|ATC code||C09AA07 (WHO)|
|Biological half-life||10-11 hours|
|Excretion||Renal and biliary|
|Chemical and physical data|
|Molar mass||424.49 g/mol|
|3D model (Jmol)||Interactive image|
Benazepril, brand name Lotensin (Novartis), is an ACE inhibitor used primarily in treatment of hypertension, congestive heart failure, and heart attacks, and also in preventing the renal and retinal complications of diabetes.
ACE inhibitors relax blood vessels, and decrease blood volume, which lowers blood pressure and decreases oxygen demand from the heart. They inhibit angiotensin-converting enzyme, which is part of the renin–angiotensin–aldosterone system.
Patients with advanced renal insufficiency taking benazepril show "substantial" kidney benefits. A long-term study of patients' kidney disease revealed patients who took benazepril had better kidney function and slower progressions of kidney disease than their peers who took a placebo drug. This is notable because this category of pharmaceuticals has long been thought to cause further kidney damage or increase the rate of progression for kidney disease.
According to coverage of the study on WebMD: "ACE inhibitors can pose a potential threat to kidneys, as well. The key question was whether damaged kidneys would worsen if patients took ACE inhibitors. In a nutshell, concerns centered on blood levels of potassium and creatinine, waste products that are excreted by the kidneys. Testing creatinine levels in the blood is used as a way to monitor kidney function (...) kidney problems worsened more slowly in those taking Lotensin. Overall, there were no major differences in side effects between patients taking Lotensin or the placebo." This study marks the first indication that benazepril, and perhaps other ACE inhibitors, may actually be beneficial in the treatment of hypertension in patients with kidney disease.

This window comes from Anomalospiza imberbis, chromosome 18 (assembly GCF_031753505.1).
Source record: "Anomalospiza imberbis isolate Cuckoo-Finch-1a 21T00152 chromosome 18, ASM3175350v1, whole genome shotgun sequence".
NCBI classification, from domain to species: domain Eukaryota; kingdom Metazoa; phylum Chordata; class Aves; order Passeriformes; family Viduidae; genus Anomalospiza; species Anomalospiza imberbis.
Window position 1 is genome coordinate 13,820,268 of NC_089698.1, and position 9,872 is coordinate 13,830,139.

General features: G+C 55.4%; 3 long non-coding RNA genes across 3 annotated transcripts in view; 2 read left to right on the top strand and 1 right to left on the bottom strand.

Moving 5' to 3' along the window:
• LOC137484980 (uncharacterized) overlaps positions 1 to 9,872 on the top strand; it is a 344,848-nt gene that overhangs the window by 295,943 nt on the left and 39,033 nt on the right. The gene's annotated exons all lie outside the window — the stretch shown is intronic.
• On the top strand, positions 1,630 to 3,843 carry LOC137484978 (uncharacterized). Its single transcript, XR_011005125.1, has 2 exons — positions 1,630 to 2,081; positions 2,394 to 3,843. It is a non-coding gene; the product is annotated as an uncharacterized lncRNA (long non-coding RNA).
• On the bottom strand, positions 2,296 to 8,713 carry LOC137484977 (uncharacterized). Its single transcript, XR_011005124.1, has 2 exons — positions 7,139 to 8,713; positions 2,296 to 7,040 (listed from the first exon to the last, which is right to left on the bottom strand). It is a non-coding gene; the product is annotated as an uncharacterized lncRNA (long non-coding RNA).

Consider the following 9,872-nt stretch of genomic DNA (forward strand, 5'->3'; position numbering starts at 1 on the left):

The most common side effects patients experience are a headache or a chronic cough. The chronic cough develops in about 20% of patients treated, and those patients that experience it find it develops after a few months of use. Anaphylaxis, angioedema, and elevation of potassium levels are more serious side effects that can also occur.
Benazepril should be discontinued during pregnancy, as it can harm the fetus.
- Hou F, Zhang X, Zhang G, Xie D, Chen P, Zhang W, Jiang J, Liang M, Wang G, Liu Z, Geng R (2006). "Efficacy and safety of benazepril for advanced chronic renal insufficiency". N Engl J Med. 354 (2): 131–40. doi:10.1056/NEJMoa053107. PMID 16407508.
- Hitti, Miranda; Chang, Louise (January 11, 2006). "Drug May Treat Advanced Kidney Disease". WebMD. Retrieved 2006-09-07.
- Dykewicz, Mark S. (April 2004). "Cough and Angioedema From Angiotensin-Converting Enzyme Inhibitors: New Insights Into Mechanisms and Management". Medscape. Retrieved 2 April 2014.
- King JN, Mauron C, Kaiser G (December 1995). "Pharmacokinetics of the active metabolite of benazepril, benazeprilat, and inhibition of plasma angiotensin-converting enzyme activity after single and repeated administrations to dogs". Am. J. Vet. Res. 56 (12): 1620–8. PMID 8599524.
- O'Grady MR, O'Sullivan ML, Minors SL, Horne R (2009). "Efficacy of benazepril hydrochloride to delay the progression of occult dilated cardiomyopathy in Doberman Pinschers". J. Vet. Intern. Med. 23 (5): 977–83. doi:10.1111/j.1939-1676.2009.0346.x. PMID 19572914.